Biography & Autobiography

RAF Liberators Over Burma

Flying With 159 Squadron

Author: Bill Kirkness ,Matt Poole

Publisher: Fonthill Media

ISBN: N.A

Category: Biography & Autobiography

Page: 256

View: 7588

The RAF air war versus Japan in the Far East is grossly under-represented in print; the Kirkness memoir lessens this gap with its valuable contributionsThirty-two combat ops may seem like too many to individually chronicle in a single memoir; however, each op’s narrative is compellingly, and uniquely, presented and the cumulative result is that Kirkness’ final, harrowing, op is the most riveting of them allLavishly illustrated with previously unpublished photographs RAF wireless operator/air gunner Bill ‘Enoch’ Kirkness flew thirty-two B-24 Liberator bomber sorties, twenty-eight of which were against Japanese targets in Burma. He was credited with downing the night fighter that killed a crewmate and severely damaged his Liberator; his aircraft’s crash landing abruptly ending his first tour. Bill was subsequently awarded a Distinguished Flying Medal. His memoir of Wellington ferry flights, Liberator training, and ops with 159 Squadron typifies aspects of the human spirit, which any young man immersed within such a conflict would have likely experienced. Bill wore his heart, not just his sergeant’s stripes, on his sleeve. His story is a compelling, dignified account of an average man’s war from 1942 into 1944 in the UK, the Mediterranean, Africa, and onwards through his first operational tour based in India. Matt Poole, an expert on 159 Squadron and RAF Liberator activities against the Japanese, seamlessly enhances Bill’s narrative with added historical detail. Although Bill passed away in 1994, Matt vowed, in retirement, to help bring the memoir to a wider audience.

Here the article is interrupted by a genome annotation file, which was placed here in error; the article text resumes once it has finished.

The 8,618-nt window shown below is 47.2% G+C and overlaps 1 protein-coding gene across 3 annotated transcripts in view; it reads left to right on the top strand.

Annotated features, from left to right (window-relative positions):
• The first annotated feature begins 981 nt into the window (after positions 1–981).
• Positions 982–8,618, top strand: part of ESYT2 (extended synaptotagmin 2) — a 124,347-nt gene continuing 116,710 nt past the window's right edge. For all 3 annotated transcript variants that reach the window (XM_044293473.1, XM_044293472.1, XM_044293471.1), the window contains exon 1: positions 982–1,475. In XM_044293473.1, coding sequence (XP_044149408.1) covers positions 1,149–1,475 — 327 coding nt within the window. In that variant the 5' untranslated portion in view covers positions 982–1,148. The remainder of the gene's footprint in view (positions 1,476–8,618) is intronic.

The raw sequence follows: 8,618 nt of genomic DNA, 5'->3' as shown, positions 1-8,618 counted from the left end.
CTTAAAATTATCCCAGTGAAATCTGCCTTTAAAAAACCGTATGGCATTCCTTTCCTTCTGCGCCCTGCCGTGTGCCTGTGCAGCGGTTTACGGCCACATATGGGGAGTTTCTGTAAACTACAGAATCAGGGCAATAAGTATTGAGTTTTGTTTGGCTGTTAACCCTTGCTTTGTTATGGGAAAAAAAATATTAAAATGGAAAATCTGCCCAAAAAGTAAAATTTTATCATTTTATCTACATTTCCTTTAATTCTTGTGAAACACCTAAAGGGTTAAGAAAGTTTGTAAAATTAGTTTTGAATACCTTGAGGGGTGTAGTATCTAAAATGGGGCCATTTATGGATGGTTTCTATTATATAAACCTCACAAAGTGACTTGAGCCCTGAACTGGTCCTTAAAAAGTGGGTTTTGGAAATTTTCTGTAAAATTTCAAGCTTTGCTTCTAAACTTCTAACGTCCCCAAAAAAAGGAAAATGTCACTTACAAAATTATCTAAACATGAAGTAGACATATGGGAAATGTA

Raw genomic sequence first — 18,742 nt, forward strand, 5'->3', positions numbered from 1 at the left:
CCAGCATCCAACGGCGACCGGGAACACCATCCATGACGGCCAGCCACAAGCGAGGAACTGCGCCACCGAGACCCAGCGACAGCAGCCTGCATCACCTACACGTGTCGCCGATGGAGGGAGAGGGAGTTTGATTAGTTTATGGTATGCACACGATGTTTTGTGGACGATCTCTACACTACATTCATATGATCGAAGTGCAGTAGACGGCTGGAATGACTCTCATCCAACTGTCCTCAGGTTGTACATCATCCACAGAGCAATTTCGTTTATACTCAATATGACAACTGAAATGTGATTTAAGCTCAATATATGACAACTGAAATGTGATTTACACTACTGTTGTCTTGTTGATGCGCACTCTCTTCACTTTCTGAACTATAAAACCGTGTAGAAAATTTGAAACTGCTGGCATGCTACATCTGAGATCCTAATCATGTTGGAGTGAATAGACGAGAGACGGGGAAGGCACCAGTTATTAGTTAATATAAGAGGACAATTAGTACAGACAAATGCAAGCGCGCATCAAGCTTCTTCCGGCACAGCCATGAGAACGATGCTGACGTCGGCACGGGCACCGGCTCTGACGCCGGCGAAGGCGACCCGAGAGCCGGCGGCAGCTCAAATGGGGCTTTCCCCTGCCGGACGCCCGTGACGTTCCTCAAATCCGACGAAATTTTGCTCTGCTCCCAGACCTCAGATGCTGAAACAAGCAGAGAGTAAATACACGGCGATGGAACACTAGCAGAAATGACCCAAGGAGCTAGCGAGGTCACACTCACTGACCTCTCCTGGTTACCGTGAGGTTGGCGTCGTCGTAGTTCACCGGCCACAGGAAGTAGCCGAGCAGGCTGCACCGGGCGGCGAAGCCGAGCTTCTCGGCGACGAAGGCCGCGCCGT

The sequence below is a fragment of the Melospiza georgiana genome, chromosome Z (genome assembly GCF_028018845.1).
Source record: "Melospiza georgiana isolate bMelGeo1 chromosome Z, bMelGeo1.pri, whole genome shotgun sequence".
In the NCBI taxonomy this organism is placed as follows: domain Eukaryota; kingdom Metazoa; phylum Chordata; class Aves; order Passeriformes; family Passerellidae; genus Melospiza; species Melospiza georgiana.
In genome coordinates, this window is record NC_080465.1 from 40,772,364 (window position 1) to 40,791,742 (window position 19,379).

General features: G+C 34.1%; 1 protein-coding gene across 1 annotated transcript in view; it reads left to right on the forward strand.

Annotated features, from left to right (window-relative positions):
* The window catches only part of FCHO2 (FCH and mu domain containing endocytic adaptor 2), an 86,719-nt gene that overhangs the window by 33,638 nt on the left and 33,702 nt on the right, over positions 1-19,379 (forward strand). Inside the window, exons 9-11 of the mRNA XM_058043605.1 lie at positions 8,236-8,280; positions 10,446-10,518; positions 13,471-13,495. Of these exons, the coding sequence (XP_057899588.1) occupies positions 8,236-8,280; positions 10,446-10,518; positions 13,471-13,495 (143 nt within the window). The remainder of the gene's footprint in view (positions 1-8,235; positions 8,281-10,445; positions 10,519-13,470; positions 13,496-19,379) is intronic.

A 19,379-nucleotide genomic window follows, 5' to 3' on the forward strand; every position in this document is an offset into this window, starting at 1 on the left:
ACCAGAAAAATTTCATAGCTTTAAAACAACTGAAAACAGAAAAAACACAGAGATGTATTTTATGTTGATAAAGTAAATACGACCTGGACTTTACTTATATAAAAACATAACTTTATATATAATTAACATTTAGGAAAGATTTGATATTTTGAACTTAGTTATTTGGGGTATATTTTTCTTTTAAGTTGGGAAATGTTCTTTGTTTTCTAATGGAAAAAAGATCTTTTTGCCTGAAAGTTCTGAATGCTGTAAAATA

Social Science

Another Day in the Death of America

A Chronicle of Ten Short Lives

Author: Gary Younge

Publisher: Nation Books

ISBN: 156858976X

Category: Social Science

Page: 304

View: 7003

Winner of the 2017 J. Anthony Lukas PrizeShortlisted for the 2017 Hurston/Wright Foundation AwardFinalist for the 2017 Helen Bernstein Book Award for Excellence in JournalismLonglisted for the 2017 Andrew Carnegie Medal for Excellence in Non Fiction On an average day in America, seven children and teens will be shot dead. In Another Day in the Death of America, award-winning journalist Gary Younge tells the stories of the lives lost during one such day. It could have been any day, but he chose November 23, 2013. Black, white, and Latino, aged nine to nineteen, they fell at sleepovers, on street corners, in stairwells, and on their own doorsteps. From the rural Midwest to the barrios of Texas, the narrative crisscrosses the country over a period of twenty-four hours to reveal the full human stories behind the gun-violence statistics and the brief mentions in local papers of lives lost. This powerful and moving work puts a human face-a child's face-on the "collateral damage" of gun deaths across the country. This is not a book about gun control, but about what happens in a country where it does not exist. What emerges in these pages is a searing and urgent portrait of youth, family, and firearms in America today.